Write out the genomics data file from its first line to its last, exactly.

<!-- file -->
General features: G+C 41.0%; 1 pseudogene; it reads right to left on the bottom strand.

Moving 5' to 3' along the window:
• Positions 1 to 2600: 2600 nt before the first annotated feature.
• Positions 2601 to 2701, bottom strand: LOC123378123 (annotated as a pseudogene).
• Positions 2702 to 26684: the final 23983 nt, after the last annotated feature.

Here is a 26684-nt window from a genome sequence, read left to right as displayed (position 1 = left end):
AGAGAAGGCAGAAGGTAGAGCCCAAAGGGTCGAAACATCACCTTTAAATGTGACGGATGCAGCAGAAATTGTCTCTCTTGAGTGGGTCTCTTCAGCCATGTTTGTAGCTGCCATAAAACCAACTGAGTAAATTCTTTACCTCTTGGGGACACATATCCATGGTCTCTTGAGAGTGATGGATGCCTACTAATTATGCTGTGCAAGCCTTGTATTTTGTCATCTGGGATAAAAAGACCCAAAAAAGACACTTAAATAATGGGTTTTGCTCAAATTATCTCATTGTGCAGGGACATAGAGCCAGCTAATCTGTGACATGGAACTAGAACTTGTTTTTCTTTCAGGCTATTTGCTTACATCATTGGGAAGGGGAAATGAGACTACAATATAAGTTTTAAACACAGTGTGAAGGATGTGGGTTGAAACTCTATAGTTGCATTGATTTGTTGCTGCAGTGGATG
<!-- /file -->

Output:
General features: G+C 41.0%; 1 pseudogene; it reads right to left on the bottom strand.

Moving 5' to 3' along the window:
• Positions 1 to 2600: 2600 nt before the first annotated feature.
• Positions 2601 to 2701, bottom strand: LOC123378123 (annotated as a pseudogene).
• Positions 2702 to 26684: the final 23983 nt, after the last annotated feature.

Here is a 26684-nt window from a genome sequence, read left to right as displayed (position 1 = left end):
AGAGAAGGCAGAAGGTAGAGCCCAAAGGGTCGAAACATCACCTTTAAATGTGACGGATGCAGCAGAAATTGTCTCTCTTGAGTGGGTCTCTTCAGCCATGTTTGTAGCTGCCATAAAACCAACTGAGTAAATTCTTTACCTCTTGGGGACACATATCCATGGTCTCTTGAGAGTGATGGATGCCTACTAATTATGCTGTGCAAGCCTTGTATTTTGTCATCTGGGATAAAAAGACCCAAAAAAGACACTTAAATAATGGGTTTTGCTCAAATTATCTCATTGTGCAGGGACATAGAGCCAGCTAATCTGTGACATGGAACTAGAACTTGTTTTTCTTTCAGGCTATTTGCTTACATCATTGGGAAGGGGAAATGAGACTACAATATAAGTTTTAAACACAGTGTGAAGGATGTGGGTTGAAACTCTATAGTTGCATTGATTTGTTGCTGCAGTGGATG